Public health experts are divided on whether plane passengers should wear face masks on board, with all three Australian airlines adopting a different policy on the matter.
Qantas and Virgin are increasing flight schedules as thousands of passengers take to the skies ahead of the school holidays. Both airlines supply passengers with optional masks, while Regional Express forces passengers to wear them. Australian government health advice remains that masks are optional.
After months of warnings to remain physically distanced from strangers, the spectre of full flights results can be a contronting contradiction. Despite restaurants, trains and workplaces adhering to the four-square-metre rule, commercial flights remain full as airlines fill middle seats to ensure flying remains financially viable.
Aircraft manufacturer Boeing says cabin air gets circulated and cleaned every two to three minutes. Air enters the cabin above each passenger and flows down vertically before evacuating the plane via ducts at passengers' feet. The air entering the cabin is a mixture of fresh outside air and recycled air. High-efficiency particulate air (HEPA) filters clean the recycled air, with Boeing claiming 99.9 per cent of bacteria and viruses are removed.
Despite this, University of NSW epidemiologist Mary-Louise McLaws says airlines should "definitely" make masks mandatory onboard flights.
"They seem to think the HEPA filter is this panacea," Professor McLaws, a member of the World Health Organization's expert panel on COVID-19, said.
"HEPA filters were designed for an infectious disease [hospital] ward where someone was infected to remove viral particles so any staff without personal protective equipment in another ward or another corridor would be safe," she said.
"[Nurses] do not stand in that ward without a mask… they still wear a mask."
Professor McLaws said despite the comparably low prevalence of COVID-19 in Australia, wearing a mask on planes is good risk mitigation when physical distancing is not possible. Without face protection, airplane cabins were possible "super spreading" environments, she said.
"Lots of people, a small area, for a long period of time. It's a perfect storm."
Passengers wear masks on board a full JAL flight from Bangkok to Tokyo. Photo: Getty
Professor McLaws said the contradiction of full flights despite other restrictions is "very confusing for the public - no wonder they then socialise and you have cluster outbreaks because they're receiving a mixed message".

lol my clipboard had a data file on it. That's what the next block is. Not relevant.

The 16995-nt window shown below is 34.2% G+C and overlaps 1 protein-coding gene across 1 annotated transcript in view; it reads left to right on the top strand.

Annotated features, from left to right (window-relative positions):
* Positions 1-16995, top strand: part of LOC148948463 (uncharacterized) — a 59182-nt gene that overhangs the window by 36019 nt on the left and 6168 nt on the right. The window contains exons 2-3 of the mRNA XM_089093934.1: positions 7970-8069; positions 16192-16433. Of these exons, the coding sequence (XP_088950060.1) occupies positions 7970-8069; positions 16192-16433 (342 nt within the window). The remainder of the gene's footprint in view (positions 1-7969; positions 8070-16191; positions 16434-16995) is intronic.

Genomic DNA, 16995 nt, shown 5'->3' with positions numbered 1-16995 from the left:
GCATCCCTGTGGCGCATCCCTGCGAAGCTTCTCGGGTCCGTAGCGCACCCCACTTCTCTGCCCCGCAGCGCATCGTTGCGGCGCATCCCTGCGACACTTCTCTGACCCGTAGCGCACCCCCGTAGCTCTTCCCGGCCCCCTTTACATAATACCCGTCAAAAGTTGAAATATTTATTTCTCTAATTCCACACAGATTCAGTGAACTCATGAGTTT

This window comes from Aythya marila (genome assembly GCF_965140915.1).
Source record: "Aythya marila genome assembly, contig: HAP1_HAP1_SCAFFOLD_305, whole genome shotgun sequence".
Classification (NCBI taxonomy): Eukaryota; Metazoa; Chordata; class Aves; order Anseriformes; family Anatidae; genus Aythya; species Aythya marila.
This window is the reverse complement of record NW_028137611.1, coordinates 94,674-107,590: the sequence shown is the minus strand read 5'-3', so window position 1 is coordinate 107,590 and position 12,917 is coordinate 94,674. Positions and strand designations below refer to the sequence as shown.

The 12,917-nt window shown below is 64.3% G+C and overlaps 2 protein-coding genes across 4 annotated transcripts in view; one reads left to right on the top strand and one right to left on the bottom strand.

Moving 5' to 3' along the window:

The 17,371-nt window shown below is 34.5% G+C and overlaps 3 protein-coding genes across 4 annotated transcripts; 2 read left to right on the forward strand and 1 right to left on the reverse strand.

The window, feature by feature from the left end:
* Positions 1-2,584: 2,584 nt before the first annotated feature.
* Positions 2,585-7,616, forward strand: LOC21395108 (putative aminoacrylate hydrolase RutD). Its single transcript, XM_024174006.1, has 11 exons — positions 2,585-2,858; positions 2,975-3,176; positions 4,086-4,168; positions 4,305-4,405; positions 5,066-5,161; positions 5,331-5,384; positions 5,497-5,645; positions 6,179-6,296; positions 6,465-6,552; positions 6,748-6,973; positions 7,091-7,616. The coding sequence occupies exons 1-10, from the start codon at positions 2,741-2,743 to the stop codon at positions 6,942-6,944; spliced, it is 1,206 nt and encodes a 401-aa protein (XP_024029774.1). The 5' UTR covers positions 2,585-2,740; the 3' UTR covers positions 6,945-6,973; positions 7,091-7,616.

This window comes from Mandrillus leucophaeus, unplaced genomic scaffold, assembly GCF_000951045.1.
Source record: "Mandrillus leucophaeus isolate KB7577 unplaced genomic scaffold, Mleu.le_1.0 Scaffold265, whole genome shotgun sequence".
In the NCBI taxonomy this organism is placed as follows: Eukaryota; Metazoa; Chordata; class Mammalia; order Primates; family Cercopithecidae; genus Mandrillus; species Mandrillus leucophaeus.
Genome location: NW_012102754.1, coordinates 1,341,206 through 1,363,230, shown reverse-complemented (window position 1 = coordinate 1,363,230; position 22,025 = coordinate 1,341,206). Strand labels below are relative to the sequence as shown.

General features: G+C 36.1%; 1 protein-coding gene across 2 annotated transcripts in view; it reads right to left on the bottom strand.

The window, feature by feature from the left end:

But Professor Lyn Gilbert, who chairs the Infection Control Expert Group that advises the Australian Health Protection Principal Committee, does not think masks are necessary on board flights.
"That's been a great source of controversy and anxiety," she said.
"We've said in the context of Australia at the moment with low community transmission there's no particular benefit and potentially considerable harm. Wearing a mask is not harmful per se, but can give a sense of security that means that other more important precautions are more likely to be neglected – especially if the mask is not used correctly, as it often isn't."
Professor Gilbert said making masks mandatory was also problematic because it meant enforcing the measure.
"There's a feeling if you wear a mask you can get out and about but we really want to discourage that - physical distancing is the real issue we have to keep hammering."
Professor Gilbert said she would "probably not" wear a mask on board.
"I think it would be hypocritical if I did – but I would not be flying unless it was really essential."
Despite the Australian aviation industry agreeing to a joint framework for air travel, each Australian airline has a different policy.
Virgin Australia makes masks "available" to any passengers who want one but stops short of recommending them. A spokesman said: "Cabin crew are also able to use as they wish and at times where appropriate distancing is unable to be maintained."
Qantas and Jetstar provide passengers with face masks and recommend they be worn. Cabin crew are also provided with masks but they are not explicitly recommended to wear them.
Qantas chief Alan Joyce wears a face mask on board a flight. Photo: Supplied
Meanwhile Regional Express forces customers to wear masks onboard, either one they brought with them or a supplied one for $2 at the check-in desk.
As Boeing scrambles to restore the public's confidence in flying, the aircraft manufacturer recommends everyone onboard wear masks.
"If you're sitting next to a passenger and that passenger coughs or sneezes, that cough won't immediately go through the HEPA filter. It has to get down through the floor and out," Boeing's product marketing director Jim Haas told this masthead. "So really wearing masks is part of our social responsibility to protect our fellow travellers."